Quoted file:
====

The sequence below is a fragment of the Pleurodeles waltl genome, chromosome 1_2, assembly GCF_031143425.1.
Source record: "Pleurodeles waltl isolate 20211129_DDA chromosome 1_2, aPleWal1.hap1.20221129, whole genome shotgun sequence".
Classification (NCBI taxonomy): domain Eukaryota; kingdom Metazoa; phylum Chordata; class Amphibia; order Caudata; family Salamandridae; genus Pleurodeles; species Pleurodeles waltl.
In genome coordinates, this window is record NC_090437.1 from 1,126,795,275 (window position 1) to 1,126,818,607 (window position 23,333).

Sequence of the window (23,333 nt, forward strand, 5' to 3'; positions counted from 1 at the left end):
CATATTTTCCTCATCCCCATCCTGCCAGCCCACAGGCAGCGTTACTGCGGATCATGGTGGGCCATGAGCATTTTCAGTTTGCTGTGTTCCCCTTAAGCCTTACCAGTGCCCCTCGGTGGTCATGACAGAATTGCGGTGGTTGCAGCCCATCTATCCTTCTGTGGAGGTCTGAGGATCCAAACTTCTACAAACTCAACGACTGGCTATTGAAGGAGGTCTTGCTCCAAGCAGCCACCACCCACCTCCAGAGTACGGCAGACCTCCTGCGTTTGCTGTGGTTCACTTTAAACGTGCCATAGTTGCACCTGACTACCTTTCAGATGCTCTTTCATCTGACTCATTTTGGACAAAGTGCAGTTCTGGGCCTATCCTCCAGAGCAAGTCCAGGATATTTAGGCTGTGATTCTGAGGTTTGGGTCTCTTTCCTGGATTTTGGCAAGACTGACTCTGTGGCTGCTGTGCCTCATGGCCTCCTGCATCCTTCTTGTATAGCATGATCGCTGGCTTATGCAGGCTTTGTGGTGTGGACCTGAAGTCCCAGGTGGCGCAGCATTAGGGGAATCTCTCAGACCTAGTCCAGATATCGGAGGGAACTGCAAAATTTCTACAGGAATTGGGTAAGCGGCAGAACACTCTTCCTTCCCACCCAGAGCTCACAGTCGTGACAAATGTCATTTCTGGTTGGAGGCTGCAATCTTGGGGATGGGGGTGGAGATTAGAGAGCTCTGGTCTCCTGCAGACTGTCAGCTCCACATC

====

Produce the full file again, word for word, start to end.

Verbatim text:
The sequence below is a fragment of the Pleurodeles waltl genome, chromosome 1_2, assembly GCF_031143425.1.
Source record: "Pleurodeles waltl isolate 20211129_DDA chromosome 1_2, aPleWal1.hap1.20221129, whole genome shotgun sequence".
Classification (NCBI taxonomy): domain Eukaryota; kingdom Metazoa; phylum Chordata; class Amphibia; order Caudata; family Salamandridae; genus Pleurodeles; species Pleurodeles waltl.
In genome coordinates, this window is record NC_090437.1 from 1,126,795,275 (window position 1) to 1,126,818,607 (window position 23,333).

Sequence of the window (23,333 nt, forward strand, 5' to 3'; positions counted from 1 at the left end):
CATATTTTCCTCATCCCCATCCTGCCAGCCCACAGGCAGCGTTACTGCGGATCATGGTGGGCCATGAGCATTTTCAGTTTGCTGTGTTCCCCTTAAGCCTTACCAGTGCCCCTCGGTGGTCATGACAGAATTGCGGTGGTTGCAGCCCATCTATCCTTCTGTGGAGGTCTGAGGATCCAAACTTCTACAAACTCAACGACTGGCTATTGAAGGAGGTCTTGCTCCAAGCAGCCACCACCCACCTCCAGAGTACGGCAGACCTCCTGCGTTTGCTGTGGTTCACTTTAAACGTGCCATAGTTGCACCTGACTACCTTTCAGATGCTCTTTCATCTGACTCATTTTGGACAAAGTGCAGTTCTGGGCCTATCCTCCAGAGCAAGTCCAGGATATTTAGGCTGTGATTCTGAGGTTTGGGTCTCTTTCCTGGATTTTGGCAAGACTGACTCTGTGGCTGCTGTGCCTCATGGCCTCCTGCATCCTTCTTGTATAGCATGATCGCTGGCTTATGCAGGCTTTGTGGTGTGGACCTGAAGTCCCAGGTGGCGCAGCATTAGGGGAATCTCTCAGACCTAGTCCAGATATCGGAGGGAACTGCAAAATTTCTACAGGAATTGGGTAAGCGGCAGAACACTCTTCCTTCCCACCCAGAGCTCACAGTCGTGACAAATGTCATTTCTGGTTGGAGGCTGCAATCTTGGGGATGGGGGTGGAGATTAGAGAGCTCTGGTCTCCTGCAGACTGTCAGCTCCACATC